After 2 days of using NicodermCQ, your body reaches a steady blood level of nicotine. Once you finish your Nicoderm therapy and remove your last patch, the nicotine will no longer be detectable in your blood after 10 to 12 hours.

Because of the steady, smooth level of nicotine supplied by the patch, it is a good choice if you used to smoke at regular intervals throughout the day.

When you are ready to apply NicodermCQ, tear open the pouch and take the patch out. Remove the clear plastic that covers the sticky silver side of the patch. Hold the patch at the edge, touching the sticky silver side as little as possible.

Apply the patch to your skin as soon as you take it out of the pouch to keep the nicotine from evaporating. With the heel of your hand, press the patch on your skin for 10 seconds. Check that it is sticking to your skin, especially around the edges. Be sure to take off the old patch at the same time that you are applying a new patch.

Do not use more than one patch at a time. Apply a new NicodermCQ patch every 24 hours. Leaving the same patch on for more than 24 hours may irritate your skin. Also, the patches lose strength after 24 hours. When you remove your NicodermCQ patch, fold it in half, sticky side in, and place it in the disposal tray in your Nicoderm CQ box.

The makers of NicodermCQ offer help. A toll-free phone number for the NicodermCQ support program can be found in the product packaging. Websites are www.nicoderm.com and www.committedquitters.com .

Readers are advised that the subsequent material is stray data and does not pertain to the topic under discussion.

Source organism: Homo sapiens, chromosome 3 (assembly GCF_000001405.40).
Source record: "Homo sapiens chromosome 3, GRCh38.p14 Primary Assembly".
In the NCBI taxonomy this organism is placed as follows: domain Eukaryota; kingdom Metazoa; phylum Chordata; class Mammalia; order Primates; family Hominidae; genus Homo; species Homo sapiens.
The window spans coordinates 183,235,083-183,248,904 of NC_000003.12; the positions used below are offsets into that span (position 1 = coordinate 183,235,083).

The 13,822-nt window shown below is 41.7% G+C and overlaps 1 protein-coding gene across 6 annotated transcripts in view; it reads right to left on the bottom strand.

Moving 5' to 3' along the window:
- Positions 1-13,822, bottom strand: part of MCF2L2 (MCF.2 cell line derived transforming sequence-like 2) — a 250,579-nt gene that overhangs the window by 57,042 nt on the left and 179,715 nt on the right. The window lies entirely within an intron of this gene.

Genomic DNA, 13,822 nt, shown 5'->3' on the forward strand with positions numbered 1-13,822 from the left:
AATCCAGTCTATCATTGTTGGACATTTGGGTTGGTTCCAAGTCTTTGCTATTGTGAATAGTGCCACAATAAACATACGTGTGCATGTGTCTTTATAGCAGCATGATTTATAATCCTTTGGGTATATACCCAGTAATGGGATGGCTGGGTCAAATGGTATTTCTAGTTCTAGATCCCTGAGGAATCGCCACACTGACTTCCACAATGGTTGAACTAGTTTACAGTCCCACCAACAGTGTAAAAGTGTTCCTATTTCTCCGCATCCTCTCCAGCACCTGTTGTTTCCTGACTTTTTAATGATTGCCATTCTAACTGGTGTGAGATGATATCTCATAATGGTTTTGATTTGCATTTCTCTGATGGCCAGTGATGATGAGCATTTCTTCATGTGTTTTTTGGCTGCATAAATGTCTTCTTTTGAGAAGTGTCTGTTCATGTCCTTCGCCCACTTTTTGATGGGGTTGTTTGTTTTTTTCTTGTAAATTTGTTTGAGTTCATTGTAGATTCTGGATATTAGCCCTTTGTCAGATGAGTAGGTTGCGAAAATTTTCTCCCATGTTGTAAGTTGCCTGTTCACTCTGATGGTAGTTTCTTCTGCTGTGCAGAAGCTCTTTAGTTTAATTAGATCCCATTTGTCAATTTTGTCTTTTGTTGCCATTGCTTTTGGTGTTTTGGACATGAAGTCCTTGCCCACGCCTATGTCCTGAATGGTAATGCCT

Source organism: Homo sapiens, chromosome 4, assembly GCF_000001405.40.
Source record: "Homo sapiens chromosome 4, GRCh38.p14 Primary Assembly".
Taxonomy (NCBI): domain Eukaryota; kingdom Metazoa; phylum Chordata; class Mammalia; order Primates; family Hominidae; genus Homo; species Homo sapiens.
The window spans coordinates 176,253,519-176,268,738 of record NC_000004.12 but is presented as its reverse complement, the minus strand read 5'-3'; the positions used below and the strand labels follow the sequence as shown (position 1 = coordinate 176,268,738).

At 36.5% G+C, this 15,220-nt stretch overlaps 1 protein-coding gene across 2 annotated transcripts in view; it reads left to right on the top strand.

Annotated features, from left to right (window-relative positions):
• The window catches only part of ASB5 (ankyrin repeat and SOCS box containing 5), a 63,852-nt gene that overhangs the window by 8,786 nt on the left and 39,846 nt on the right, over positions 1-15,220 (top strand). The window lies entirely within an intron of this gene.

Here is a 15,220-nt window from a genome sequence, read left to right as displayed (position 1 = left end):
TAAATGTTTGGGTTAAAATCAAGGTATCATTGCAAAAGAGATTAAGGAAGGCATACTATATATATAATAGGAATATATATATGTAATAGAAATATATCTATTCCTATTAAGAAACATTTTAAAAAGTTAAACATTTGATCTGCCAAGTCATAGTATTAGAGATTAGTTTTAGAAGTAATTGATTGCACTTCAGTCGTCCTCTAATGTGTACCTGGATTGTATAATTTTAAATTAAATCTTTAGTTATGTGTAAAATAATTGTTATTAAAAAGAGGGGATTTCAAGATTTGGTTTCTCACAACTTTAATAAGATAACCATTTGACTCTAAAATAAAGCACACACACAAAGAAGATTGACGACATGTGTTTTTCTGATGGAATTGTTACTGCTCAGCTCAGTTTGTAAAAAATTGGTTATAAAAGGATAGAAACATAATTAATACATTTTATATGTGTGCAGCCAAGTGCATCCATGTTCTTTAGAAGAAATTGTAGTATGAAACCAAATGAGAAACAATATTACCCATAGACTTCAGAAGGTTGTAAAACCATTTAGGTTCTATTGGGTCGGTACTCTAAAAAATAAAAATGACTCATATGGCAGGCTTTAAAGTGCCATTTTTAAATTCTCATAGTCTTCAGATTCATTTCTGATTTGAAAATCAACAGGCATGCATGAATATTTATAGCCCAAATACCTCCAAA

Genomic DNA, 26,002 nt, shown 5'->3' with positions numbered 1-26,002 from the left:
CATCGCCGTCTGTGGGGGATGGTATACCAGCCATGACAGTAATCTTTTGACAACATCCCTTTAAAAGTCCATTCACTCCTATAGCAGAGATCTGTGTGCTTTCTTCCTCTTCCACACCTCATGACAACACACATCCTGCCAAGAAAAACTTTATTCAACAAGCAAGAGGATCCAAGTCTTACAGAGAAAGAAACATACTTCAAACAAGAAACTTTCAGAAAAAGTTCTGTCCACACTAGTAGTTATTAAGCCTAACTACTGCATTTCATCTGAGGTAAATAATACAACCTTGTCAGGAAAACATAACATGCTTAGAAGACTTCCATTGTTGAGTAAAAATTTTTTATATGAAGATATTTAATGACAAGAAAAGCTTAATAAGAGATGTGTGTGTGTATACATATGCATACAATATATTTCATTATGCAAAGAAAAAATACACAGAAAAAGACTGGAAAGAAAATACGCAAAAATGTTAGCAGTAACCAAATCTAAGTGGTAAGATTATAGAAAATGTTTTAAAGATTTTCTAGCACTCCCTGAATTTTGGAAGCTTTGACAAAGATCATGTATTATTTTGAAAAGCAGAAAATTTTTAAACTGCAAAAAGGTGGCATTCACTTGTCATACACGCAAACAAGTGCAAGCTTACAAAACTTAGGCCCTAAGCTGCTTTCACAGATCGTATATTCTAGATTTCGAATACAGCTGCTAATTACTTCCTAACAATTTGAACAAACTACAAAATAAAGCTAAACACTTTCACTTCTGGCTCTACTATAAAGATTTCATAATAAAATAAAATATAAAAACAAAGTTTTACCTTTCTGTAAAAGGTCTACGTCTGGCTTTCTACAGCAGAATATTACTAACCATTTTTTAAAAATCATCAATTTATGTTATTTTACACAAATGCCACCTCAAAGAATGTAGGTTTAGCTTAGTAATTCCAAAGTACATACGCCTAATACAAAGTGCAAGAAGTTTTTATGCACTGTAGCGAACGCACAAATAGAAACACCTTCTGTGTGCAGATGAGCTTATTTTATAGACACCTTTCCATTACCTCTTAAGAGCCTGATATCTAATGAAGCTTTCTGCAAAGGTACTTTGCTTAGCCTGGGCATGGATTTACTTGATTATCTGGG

Using Nicotrol

Nicotrol skin patches come in 3 strengths as well. The strengths reflect how much nicotine the patch gives in 16 hours: 15 mg, 10 mg, and 5 mg.  

When you put on a Nicotrol patch, the nicotine is gradually absorbed into your skin and bloodstream over 16 hours. Use Nicotrol when you get up in the morning. The amount of nicotine in the blood builds up. It reaches its highest level after approximately 5 to 10 hours. Then there is a gradual drop in the amount of nicotine in the blood. When you remove the patch, after 16 hours the level of nicotine slowly goes down. Nicotine can’t be found in your blood after 10 to 12 hours of removing a patch.

The makers of Nicotrol offer help. (A toll-free phone number for the NicodermCQ support program can be found in the product packaging. Web sites are www.nicoderm.com and www.committedquitters)

How to use Nicotrol

Nicotrol patches are worn while you are awake for 16 hours each day.

  1. Start with the 15 mg patch and use it for 6 weeks.
  2. After week 6, step down to the 10 mg patch and use it for 2 weeks.
  3. Then step down again to the 5 mg patch and use it for 2 weeks.

Put on the Nicotrol patch when you get up in the morning. Nicotrol is worn while you are awake. For most people, this is about 16 hours. If you work at night, you can still use Nicotrol according to your own daily schedule.

Save the pouch that the patch came in. When you take off your patch, fold it in half, sticky side in, and place it back in the in the pouch for disposal. Remove the patch before you go to bed. After you take the patch off, nicotine will still be in your bloodstream for several hours from the nicotine in your skin.